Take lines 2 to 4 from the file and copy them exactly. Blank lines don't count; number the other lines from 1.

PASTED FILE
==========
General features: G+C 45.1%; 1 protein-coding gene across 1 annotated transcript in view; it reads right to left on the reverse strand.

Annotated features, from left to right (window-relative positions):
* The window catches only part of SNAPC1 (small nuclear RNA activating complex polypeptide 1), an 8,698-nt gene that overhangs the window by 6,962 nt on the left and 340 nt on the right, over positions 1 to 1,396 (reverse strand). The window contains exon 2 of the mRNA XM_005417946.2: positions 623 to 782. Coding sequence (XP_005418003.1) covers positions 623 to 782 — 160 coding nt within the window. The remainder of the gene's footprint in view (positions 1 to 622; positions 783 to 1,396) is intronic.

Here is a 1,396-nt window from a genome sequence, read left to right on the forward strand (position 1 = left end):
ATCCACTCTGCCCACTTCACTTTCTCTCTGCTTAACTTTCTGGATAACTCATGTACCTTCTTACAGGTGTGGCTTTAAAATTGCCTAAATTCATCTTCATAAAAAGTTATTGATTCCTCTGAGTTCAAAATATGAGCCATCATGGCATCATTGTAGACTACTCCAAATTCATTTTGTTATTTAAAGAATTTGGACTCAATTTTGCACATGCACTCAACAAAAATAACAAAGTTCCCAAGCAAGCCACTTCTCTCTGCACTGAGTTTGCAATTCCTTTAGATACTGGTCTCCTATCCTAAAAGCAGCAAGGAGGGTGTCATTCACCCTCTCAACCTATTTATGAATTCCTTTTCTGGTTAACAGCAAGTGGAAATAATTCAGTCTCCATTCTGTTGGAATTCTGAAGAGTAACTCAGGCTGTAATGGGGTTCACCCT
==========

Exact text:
Annotated features, from left to right (window-relative positions):
* The window catches only part of SNAPC1 (small nuclear RNA activating complex polypeptide 1), an 8,698-nt gene that overhangs the window by 6,962 nt on the left and 340 nt on the right, over positions 1 to 1,396 (reverse strand). The window contains exon 2 of the mRNA XM_005417946.2: positions 623 to 782. Coding sequence (XP_005418003.1) covers positions 623 to 782 — 160 coding nt within the window. The remainder of the gene's footprint in view (positions 1 to 622; positions 783 to 1,396) is intronic.

Here is a 1,396-nt window from a genome sequence, read left to right on the forward strand (position 1 = left end):